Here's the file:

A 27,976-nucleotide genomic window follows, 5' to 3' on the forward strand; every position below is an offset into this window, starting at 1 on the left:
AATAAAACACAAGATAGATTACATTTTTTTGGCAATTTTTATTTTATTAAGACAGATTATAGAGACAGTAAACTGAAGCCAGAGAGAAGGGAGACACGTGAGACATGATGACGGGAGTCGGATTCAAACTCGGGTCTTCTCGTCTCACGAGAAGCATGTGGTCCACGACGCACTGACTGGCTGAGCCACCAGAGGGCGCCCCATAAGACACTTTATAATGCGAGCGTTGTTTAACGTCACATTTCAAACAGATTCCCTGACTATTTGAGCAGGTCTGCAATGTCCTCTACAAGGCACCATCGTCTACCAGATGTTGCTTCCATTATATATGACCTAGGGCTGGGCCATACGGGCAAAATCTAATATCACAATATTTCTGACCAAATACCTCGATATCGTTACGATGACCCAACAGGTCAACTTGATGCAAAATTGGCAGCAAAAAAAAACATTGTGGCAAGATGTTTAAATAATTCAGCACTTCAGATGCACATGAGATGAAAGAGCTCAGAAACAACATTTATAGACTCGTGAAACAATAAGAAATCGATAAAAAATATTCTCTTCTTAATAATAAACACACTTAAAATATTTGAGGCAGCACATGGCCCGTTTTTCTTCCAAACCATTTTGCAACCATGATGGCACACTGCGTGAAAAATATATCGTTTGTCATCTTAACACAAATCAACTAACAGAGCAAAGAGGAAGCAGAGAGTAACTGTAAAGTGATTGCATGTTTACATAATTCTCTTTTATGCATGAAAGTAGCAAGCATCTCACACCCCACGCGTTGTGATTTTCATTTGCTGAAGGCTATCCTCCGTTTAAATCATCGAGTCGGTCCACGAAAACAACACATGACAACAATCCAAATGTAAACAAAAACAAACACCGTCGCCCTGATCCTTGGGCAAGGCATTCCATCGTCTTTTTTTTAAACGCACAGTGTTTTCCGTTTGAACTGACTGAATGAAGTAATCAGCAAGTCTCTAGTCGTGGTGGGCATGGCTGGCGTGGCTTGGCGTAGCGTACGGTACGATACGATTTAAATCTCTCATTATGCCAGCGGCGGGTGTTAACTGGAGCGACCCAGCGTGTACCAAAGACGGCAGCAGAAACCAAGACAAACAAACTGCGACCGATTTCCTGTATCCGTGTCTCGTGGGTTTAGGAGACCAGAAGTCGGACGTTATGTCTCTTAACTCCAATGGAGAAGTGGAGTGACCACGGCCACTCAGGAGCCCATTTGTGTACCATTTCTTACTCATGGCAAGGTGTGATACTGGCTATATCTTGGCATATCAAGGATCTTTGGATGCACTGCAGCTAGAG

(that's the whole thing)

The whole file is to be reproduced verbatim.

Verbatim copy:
A 27,976-nucleotide genomic window follows, 5' to 3' on the forward strand; every position below is an offset into this window, starting at 1 on the left:
AATAAAACACAAGATAGATTACATTTTTTTGGCAATTTTTATTTTATTAAGACAGATTATAGAGACAGTAAACTGAAGCCAGAGAGAAGGGAGACACGTGAGACATGATGACGGGAGTCGGATTCAAACTCGGGTCTTCTCGTCTCACGAGAAGCATGTGGTCCACGACGCACTGACTGGCTGAGCCACCAGAGGGCGCCCCATAAGACACTTTATAATGCGAGCGTTGTTTAACGTCACATTTCAAACAGATTCCCTGACTATTTGAGCAGGTCTGCAATGTCCTCTACAAGGCACCATCGTCTACCAGATGTTGCTTCCATTATATATGACCTAGGGCTGGGCCATACGGGCAAAATCTAATATCACAATATTTCTGACCAAATACCTCGATATCGTTACGATGACCCAACAGGTCAACTTGATGCAAAATTGGCAGCAAAAAAAAACATTGTGGCAAGATGTTTAAATAATTCAGCACTTCAGATGCACATGAGATGAAAGAGCTCAGAAACAACATTTATAGACTCGTGAAACAATAAGAAATCGATAAAAAATATTCTCTTCTTAATAATAAACACACTTAAAATATTTGAGGCAGCACATGGCCCGTTTTTCTTCCAAACCATTTTGCAACCATGATGGCACACTGCGTGAAAAATATATCGTTTGTCATCTTAACACAAATCAACTAACAGAGCAAAGAGGAAGCAGAGAGTAACTGTAAAGTGATTGCATGTTTACATAATTCTCTTTTATGCATGAAAGTAGCAAGCATCTCACACCCCACGCGTTGTGATTTTCATTTGCTGAAGGCTATCCTCCGTTTAAATCATCGAGTCGGTCCACGAAAACAACACATGACAACAATCCAAATGTAAACAAAAACAAACACCGTCGCCCTGATCCTTGGGCAAGGCATTCCATCGTCTTTTTTTTAAACGCACAGTGTTTTCCGTTTGAACTGACTGAATGAAGTAATCAGCAAGTCTCTAGTCGTGGTGGGCATGGCTGGCGTGGCTTGGCGTAGCGTACGGTACGATACGATTTAAATCTCTCATTATGCCAGCGGCGGGTGTTAACTGGAGCGACCCAGCGTGTACCAAAGACGGCAGCAGAAACCAAGACAAACAAACTGCGACCGATTTCCTGTATCCGTGTCTCGTGGGTTTAGGAGACCAGAAGTCGGACGTTATGTCTCTTAACTCCAATGGAGAAGTGGAGTGACCACGGCCACTCAGGAGCCCATTTGTGTACCATTTCTTACTCATGGCAAGGTGTGATACTGGCTATATCTTGGCATATCAAGGATCTTTGGATGCACTGCAGCTAGAG